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How Do I Choose A first-line Hypertension Medication?

The first-line treatment of high blood pressure is equally effective with both ACE inhibitors and ARBs. The number of doctors prescribing ACE inhibitors is higher than the number of doctors prescribing ARBs. There have been only a few studies that directly compare the two drug classes.

The recently published study by the American Heart Association, Hypertension, sought to address this very question. Researchers sought to determine if there was any difference in terms of effectiveness and side effects between the two sets of medications.

How Do I choose A first-line Hypertension Medication?

ACE inhibitors and ARBs work by affecting the renin-angiotensin-aldosterone system, a set of hormones involved in controlling blood pressure. Both ACE inhibitors and ARBs are effective at reducing hypertension; however, their modes of action are different.

How Do I choose A first-line Hypertension Medication?

A hormone called angiotensin narrows blood vessels, resulting in blood pressure rises and blood flow is restricted. As a result, blood pressure can be reduced by ACE inhibitors, as they inhibit an enzyme responsible for producing angiotensin.

Blood vessel angiotensin receptors are blocked by ARBs. In these circumstances, angiotensin is less likely to constrict blood vessels. People with high blood pressure do not differ greatly in the benefits they receive from either of the medications, though the recent study suggests that ARBs may have fewer side effects than ACE inhibitors.

Study participants included over 3 million people who began high blood pressure treatment with ACE inhibitors or ARBs without having a history of heart disease or stroke. The study utilized eight electronic health records and insurance case databases located in Germany, the United States, and South Korea.

Comparing blood pressure medications makes sense, right?

The previous literature indicates that these medications are similar in effectiveness, although information is lacking or limited with regard to their side effects in patients starting hypertension therapy. Due to their long history of use, research studies differ as to whether ACE inhibitors should be preferred as a treatment because of their long history of use.

Rui Juan Chen, assistant professor of translational data science and informatics at Geisinger Medical Center in Danville, says the study was intended to provide patients and healthcare professionals with more clarity and guidance about the wide variety of drugs available today.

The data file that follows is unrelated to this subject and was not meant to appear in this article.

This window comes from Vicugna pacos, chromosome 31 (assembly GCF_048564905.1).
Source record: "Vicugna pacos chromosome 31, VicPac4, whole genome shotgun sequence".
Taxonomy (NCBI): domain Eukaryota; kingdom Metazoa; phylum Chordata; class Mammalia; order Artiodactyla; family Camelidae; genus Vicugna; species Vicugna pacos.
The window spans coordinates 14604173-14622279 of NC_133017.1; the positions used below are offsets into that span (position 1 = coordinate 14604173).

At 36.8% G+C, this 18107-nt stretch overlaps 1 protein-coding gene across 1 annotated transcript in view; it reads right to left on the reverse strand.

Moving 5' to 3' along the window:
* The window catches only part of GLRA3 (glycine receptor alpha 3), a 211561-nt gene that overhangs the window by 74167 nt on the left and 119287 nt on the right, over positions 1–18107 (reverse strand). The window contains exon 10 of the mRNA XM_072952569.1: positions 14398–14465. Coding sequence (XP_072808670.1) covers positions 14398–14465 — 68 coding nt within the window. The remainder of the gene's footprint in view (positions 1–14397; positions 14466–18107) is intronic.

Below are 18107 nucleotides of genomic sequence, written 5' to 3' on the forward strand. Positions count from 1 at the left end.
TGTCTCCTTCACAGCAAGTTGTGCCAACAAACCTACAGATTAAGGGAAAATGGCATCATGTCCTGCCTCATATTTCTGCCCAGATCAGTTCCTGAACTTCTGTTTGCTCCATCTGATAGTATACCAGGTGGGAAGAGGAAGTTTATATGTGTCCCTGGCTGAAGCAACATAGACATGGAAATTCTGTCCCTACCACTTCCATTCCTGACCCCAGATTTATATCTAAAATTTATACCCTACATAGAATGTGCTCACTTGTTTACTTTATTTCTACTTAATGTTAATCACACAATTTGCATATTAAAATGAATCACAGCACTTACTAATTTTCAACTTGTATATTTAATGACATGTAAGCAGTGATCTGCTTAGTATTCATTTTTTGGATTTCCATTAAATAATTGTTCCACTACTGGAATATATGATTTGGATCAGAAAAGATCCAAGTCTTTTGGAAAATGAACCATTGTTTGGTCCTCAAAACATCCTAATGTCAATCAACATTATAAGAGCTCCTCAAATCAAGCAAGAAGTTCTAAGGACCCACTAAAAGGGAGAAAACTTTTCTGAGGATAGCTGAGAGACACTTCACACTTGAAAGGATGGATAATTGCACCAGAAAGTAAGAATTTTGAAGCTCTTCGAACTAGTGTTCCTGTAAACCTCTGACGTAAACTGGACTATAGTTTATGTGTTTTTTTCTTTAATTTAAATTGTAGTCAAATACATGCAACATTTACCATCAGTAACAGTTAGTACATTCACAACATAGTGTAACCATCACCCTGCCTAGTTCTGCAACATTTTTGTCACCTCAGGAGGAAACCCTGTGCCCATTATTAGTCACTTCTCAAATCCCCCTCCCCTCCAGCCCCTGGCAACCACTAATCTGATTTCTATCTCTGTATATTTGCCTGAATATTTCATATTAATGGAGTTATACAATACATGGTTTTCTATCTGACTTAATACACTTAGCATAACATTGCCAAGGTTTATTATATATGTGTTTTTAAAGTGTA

Nearly 2.5 million patients taking ACE inhibitors and almost 700,000 patients on ARBs had cardiovascular events and strokes compared with nearly 2.5 million patients taking ACE inhibitors.

How did the results turn out?

However, the study authors found significant differences in side effects observed, even though no significant differences were found in the incidence of cardiac events. The likelihood of developing persistent dry cough with ACE inhibitors was around 30% higher compared to those taking ARBs.

The chronic cough associated with ACE inhibitors is often the reason prescribing physicians switch a patient from an ACE inhibitor to an ARB, according to Dr. Matthew Tomey, assistant professor of medicine and cardiology at Mount Sinai School of Medicine in New York City, NY.

The study found that people taking ACE inhibitors had a three-fold increased risk of fluid accumulation, swelling of deep layers of the skin, and sudden inflammation of the pancreas. Additionally, the likelihood that those taking ARBs would experience gastrointestinal bleeding was 18% higher.

After reviewing the study, Dr. Gosia Wamil, who works for Mayo Clinic Healthcare in the United Kingdom, pointed out the following. However, Dr. Wamil also recognized the relevance of the fact that such retrospective studies have some residual confounding and bias. The authors had “not fully reproduced the statistical significance” when they conducted further analyses with corrections, she explained.

What are the reasons for further research?

The authors note that despite this study’s strength in terms of patients tracked, some limitations exist. One possibility is that the results did not apply to people who had already been treated and changed medications since all the participants had just begun treatment for hypertension.

It is necessary to compare the two types of drugs in more detail, Dr. Wamil stated. From an economic perspective, the study should evaluate and compare generic versions of these medicines, which would be particularly useful to the public.

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In agreement with the need for further research, Dr. Tomey explained that observational studies like this one are important instruments for generating hypotheses, but are rarely able to deliver final answers. To achieve that goal, randomized trials will be necessary.

Patients with hypertension may also need treatment for any preexisting medical conditions, Dr. Tomey said. Towards the end of his speech, he stated: We need to be sensitive to the fact that some patients may still benefit more from one drug than another.

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